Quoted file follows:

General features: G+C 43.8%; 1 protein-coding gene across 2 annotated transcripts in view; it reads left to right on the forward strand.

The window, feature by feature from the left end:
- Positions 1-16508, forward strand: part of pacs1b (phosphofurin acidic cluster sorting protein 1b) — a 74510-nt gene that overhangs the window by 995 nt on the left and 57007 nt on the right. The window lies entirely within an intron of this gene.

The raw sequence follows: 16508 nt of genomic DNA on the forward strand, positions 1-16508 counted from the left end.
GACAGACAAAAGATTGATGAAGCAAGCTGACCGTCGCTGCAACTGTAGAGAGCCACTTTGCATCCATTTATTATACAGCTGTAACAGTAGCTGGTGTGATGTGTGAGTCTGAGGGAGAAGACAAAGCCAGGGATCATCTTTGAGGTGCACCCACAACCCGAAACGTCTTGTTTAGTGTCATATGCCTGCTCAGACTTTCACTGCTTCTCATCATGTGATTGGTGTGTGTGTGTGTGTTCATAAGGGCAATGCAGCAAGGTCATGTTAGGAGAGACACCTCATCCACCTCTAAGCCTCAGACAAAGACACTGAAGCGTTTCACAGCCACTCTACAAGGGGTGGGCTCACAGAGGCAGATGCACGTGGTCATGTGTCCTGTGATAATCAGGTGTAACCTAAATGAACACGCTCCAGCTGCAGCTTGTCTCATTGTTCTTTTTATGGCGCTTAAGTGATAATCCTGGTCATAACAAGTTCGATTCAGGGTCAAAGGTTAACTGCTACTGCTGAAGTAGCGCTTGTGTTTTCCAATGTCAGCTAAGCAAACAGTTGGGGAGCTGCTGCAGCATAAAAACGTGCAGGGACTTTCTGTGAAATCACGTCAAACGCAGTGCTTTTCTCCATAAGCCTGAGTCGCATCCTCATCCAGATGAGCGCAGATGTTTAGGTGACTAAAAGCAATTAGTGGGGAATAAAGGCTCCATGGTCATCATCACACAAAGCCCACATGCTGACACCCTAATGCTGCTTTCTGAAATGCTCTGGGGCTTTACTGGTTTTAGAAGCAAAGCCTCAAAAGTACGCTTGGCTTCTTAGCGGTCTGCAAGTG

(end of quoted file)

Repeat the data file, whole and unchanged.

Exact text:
General features: G+C 43.8%; 1 protein-coding gene across 2 annotated transcripts in view; it reads left to right on the forward strand.

The window, feature by feature from the left end:
- Positions 1-16508, forward strand: part of pacs1b (phosphofurin acidic cluster sorting protein 1b) — a 74510-nt gene that overhangs the window by 995 nt on the left and 57007 nt on the right. The window lies entirely within an intron of this gene.

The raw sequence follows: 16508 nt of genomic DNA on the forward strand, positions 1-16508 counted from the left end.
GACAGACAAAAGATTGATGAAGCAAGCTGACCGTCGCTGCAACTGTAGAGAGCCACTTTGCATCCATTTATTATACAGCTGTAACAGTAGCTGGTGTGATGTGTGAGTCTGAGGGAGAAGACAAAGCCAGGGATCATCTTTGAGGTGCACCCACAACCCGAAACGTCTTGTTTAGTGTCATATGCCTGCTCAGACTTTCACTGCTTCTCATCATGTGATTGGTGTGTGTGTGTGTGTTCATAAGGGCAATGCAGCAAGGTCATGTTAGGAGAGACACCTCATCCACCTCTAAGCCTCAGACAAAGACACTGAAGCGTTTCACAGCCACTCTACAAGGGGTGGGCTCACAGAGGCAGATGCACGTGGTCATGTGTCCTGTGATAATCAGGTGTAACCTAAATGAACACGCTCCAGCTGCAGCTTGTCTCATTGTTCTTTTTATGGCGCTTAAGTGATAATCCTGGTCATAACAAGTTCGATTCAGGGTCAAAGGTTAACTGCTACTGCTGAAGTAGCGCTTGTGTTTTCCAATGTCAGCTAAGCAAACAGTTGGGGAGCTGCTGCAGCATAAAAACGTGCAGGGACTTTCTGTGAAATCACGTCAAACGCAGTGCTTTTCTCCATAAGCCTGAGTCGCATCCTCATCCAGATGAGCGCAGATGTTTAGGTGACTAAAAGCAATTAGTGGGGAATAAAGGCTCCATGGTCATCATCACACAAAGCCCACATGCTGACACCCTAATGCTGCTTTCTGAAATGCTCTGGGGCTTTACTGGTTTTAGAAGCAAAGCCTCAAAAGTACGCTTGGCTTCTTAGCGGTCTGCAAGTG